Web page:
Rationalizing cellulose (in)solubility: reviewing basic physicochemical aspects and role of hydrophobic interactions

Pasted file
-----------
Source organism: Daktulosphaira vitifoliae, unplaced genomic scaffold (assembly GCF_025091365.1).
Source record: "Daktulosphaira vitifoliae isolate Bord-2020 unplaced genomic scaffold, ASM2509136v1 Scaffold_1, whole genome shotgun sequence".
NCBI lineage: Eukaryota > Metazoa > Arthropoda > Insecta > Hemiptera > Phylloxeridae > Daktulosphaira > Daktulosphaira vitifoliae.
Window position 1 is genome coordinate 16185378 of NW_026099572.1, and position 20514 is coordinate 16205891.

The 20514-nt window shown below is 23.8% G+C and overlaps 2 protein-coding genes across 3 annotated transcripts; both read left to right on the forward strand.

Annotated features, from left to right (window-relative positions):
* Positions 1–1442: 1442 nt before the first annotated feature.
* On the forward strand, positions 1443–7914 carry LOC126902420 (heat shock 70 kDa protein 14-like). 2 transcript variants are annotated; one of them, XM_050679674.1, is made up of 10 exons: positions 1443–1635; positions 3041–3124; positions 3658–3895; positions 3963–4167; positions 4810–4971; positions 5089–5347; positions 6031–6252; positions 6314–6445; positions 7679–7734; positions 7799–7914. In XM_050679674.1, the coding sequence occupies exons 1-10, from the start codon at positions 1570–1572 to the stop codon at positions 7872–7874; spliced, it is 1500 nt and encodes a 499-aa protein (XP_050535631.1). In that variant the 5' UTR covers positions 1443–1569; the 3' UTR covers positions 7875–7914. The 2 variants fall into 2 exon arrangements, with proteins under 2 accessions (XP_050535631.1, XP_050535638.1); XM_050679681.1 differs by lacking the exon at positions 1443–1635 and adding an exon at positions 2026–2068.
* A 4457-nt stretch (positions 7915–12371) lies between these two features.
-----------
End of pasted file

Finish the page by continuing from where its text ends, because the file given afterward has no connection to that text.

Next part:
Despite being the world’s most abundant natural polymer and one of the most studied, cellulose is still challenging researchers. Cellulose is known to be insoluble in water and in many organic solvents, but can be dissolved in a number of solvents of intermediate properties, like N-methylmorpholine N-oxide and ionic liquids which, apparently, are not related. It can also be dissolved in water at extreme pHs, in particular if a cosolute of intermediate polarity is added. The insolubility in water is often referred to strong intermolecular hydrogen bonding between cellulose molecules. Revisiting some fundamental polymer physicochemical aspects (i.e. intermolecular interactions) a different picture is now revealed: cellulose is significantly amphiphilic and hydrophobic interactions are important to understand its solubility pattern. In this paper we try to provide a basis for developing novel solvents for cellulose based on a critical analysis of the intermolecular interactions involved and mechanisms of dissolution.